How much appetite do teaching assistants have to become a teacher? Might this be a way of solving our current teacher supply crisis? The DfE has just published some research it commissioned to answer the first question. https://www.gov.uk/government/publications/exploring-teaching-assistants-appetite-to-become-teachers
Some 64 people, mostly women, working in 51 schools, and with various job titles, were interviewed for the research. Most didn’t already have a degree although a small number that took part did have a degree. Most were also working full-time, and this may have been a factor in their answers.
Some, took on their current role wanting to progress to become a teacher. Most of the others hadn’t started out with that intention, but some were open to the possibility. Not surprisingly, how to train without losing income was a factor in the responses. How big a factor isn’t clear, as respondents don’t seem to have been asked to weight or rank the various factors that might prevent them training as a teacher? That seems a drawback with the research.
Those with a long memory will recall that there has always been a route from the role of assistant to that of a teacher. Indeed, there is a post on this blog from 2015 https://johnohowson.wordpress.com/2015/02/14/congratulations-mrs-clarke/ congratulating a head teacher on her appointment. Mrs Clarke had started as a as a volunteer and worked through a range of posts including lunch-time supervisor, teacher, deputy head and twice acting head teacher before becoming the substantive head teacher of a first school.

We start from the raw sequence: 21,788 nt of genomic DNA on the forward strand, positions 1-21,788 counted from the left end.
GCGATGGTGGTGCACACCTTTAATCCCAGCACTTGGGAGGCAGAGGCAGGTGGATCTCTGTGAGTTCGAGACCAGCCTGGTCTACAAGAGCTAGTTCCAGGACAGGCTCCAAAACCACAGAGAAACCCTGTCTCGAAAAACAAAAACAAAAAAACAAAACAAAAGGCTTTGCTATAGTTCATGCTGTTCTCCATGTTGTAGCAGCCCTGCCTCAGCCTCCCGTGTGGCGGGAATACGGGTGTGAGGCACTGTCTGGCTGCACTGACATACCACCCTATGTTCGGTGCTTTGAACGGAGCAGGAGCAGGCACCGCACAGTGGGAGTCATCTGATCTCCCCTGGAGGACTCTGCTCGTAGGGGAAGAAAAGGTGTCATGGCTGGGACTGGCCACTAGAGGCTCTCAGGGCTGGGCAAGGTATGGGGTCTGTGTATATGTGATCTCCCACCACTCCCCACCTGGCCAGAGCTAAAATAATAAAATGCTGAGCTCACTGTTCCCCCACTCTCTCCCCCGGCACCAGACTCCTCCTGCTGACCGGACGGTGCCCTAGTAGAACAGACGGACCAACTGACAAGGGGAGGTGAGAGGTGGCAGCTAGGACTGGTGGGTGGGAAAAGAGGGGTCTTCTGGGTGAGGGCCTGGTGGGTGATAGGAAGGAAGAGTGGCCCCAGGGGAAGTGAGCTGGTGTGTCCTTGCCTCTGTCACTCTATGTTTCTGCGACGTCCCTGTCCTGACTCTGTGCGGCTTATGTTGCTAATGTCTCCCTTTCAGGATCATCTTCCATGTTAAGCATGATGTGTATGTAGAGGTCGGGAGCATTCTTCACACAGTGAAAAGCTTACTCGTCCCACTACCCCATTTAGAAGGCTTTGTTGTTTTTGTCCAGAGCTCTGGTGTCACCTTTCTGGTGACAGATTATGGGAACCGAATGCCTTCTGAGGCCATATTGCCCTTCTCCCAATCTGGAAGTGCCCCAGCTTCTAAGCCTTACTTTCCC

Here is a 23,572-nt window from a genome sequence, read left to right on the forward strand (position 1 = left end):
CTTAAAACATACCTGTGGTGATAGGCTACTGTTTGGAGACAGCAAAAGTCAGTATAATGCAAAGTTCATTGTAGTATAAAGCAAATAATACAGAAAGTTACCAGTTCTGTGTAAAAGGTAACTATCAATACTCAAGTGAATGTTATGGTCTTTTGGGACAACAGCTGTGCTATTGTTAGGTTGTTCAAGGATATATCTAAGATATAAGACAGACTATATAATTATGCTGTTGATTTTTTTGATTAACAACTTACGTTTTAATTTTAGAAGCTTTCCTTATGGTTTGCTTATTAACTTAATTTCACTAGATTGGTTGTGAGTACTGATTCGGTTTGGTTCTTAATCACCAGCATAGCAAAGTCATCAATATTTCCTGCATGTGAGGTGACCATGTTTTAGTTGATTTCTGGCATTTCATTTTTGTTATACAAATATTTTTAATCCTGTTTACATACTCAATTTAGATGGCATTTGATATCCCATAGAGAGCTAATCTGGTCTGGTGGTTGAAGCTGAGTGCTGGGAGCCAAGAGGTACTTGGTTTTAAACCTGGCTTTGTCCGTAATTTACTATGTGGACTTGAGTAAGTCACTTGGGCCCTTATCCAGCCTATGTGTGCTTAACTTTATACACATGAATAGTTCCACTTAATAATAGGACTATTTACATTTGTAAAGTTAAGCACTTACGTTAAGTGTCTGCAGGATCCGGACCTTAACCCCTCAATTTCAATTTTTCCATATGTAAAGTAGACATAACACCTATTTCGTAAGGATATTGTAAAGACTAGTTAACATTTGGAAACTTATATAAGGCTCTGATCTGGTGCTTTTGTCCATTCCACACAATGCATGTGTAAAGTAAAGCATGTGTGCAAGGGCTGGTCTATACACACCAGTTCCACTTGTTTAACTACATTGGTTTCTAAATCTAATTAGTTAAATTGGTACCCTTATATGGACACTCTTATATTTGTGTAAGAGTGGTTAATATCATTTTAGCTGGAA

When I was leading a School of Education, in the early 1990s, there were courses at the local further education colleges that provided a foundation route for undergraduate teaching degrees: some attendees were already working in schools.
In this research, commissioned by the DfE, the participants were broadly split between primary and secondary schools, with a small number working in the special school sector. I am not aware of any major teacher supply issues in the primary sector at present, so it would have been interesting to know whether interest in becoming a teacher differed between those working in the different sectors. At least the sample was weighted towards the parts of the country where there is more of a teacher supply issue, but less so among those working in the secondary sector than those working in the primary sector.
Perhaps the DfE might want to push the apprenticeship route and possibly even recreate the Queen’s Scholar title for such trainees, to provide a sense of status. It would also help if the DfE would make the term teacher a ‘reserved occupation’ term as this would also enhance the status of the profession, but cost nothing.
At the same time as commissioning this research, I hope the DfE is also looking at ‘keep in touch’ schemes for teachers that leave for a career break and also making sure teachers working overseas can access teaching vacancies through a single site. TeachVac www.teachvac.co.uk has lots of visitors from around the world.